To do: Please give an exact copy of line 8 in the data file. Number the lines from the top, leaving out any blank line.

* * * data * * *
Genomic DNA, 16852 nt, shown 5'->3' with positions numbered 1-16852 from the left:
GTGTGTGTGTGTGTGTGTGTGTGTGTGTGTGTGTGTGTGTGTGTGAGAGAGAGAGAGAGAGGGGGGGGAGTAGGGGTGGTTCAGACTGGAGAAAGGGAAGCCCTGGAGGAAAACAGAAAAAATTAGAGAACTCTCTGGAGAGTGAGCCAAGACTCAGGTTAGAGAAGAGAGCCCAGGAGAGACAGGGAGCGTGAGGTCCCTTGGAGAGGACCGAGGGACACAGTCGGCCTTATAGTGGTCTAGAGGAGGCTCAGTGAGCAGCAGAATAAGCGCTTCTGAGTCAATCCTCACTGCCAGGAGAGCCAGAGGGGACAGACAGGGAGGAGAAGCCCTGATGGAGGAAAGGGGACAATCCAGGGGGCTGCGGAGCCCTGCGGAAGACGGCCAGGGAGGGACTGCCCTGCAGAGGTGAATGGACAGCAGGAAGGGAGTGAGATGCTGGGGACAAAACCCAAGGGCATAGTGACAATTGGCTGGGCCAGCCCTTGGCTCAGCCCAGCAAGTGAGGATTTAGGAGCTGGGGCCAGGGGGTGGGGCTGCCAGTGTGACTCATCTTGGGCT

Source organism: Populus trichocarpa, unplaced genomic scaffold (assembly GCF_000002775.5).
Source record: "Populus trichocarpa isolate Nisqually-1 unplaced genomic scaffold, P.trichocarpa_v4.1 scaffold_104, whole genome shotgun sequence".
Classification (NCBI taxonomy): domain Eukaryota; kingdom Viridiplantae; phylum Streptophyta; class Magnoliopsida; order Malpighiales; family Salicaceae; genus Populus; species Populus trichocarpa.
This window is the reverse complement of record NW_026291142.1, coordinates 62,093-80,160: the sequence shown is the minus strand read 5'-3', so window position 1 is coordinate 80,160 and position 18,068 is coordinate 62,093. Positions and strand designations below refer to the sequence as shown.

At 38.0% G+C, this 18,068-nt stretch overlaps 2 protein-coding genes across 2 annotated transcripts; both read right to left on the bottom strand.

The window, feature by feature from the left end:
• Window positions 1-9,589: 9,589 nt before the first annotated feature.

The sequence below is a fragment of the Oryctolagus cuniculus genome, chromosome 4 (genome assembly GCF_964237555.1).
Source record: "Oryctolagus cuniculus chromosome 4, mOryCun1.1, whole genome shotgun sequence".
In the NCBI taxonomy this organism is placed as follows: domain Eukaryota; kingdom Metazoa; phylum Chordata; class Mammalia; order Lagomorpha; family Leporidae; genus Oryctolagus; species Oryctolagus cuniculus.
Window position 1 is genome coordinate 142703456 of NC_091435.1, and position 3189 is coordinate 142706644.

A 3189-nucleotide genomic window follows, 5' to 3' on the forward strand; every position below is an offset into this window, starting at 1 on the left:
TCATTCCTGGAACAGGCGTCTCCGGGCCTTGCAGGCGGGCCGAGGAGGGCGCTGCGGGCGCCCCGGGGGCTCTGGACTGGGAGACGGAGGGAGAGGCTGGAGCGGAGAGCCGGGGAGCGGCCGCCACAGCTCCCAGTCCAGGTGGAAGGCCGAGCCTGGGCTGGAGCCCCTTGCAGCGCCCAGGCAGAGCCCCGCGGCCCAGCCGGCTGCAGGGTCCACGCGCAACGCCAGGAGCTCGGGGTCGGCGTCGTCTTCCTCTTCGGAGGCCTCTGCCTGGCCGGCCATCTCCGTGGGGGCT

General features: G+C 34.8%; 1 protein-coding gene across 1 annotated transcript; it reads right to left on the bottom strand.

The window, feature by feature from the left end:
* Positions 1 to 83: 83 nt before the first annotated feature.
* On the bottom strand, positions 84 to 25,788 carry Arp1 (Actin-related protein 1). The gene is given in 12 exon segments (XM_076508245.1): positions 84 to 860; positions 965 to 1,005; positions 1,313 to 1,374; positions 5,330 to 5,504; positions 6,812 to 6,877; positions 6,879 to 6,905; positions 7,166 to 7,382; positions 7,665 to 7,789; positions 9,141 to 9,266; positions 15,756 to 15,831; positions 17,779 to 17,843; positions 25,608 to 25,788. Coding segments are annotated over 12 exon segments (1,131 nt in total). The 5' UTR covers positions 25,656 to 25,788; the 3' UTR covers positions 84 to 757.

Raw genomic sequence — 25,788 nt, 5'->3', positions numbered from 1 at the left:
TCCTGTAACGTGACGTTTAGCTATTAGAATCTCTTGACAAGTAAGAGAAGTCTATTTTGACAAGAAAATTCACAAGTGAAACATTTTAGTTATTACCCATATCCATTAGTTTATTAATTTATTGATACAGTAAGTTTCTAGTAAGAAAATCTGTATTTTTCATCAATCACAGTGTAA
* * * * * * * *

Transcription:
The window, feature by feature from the left end: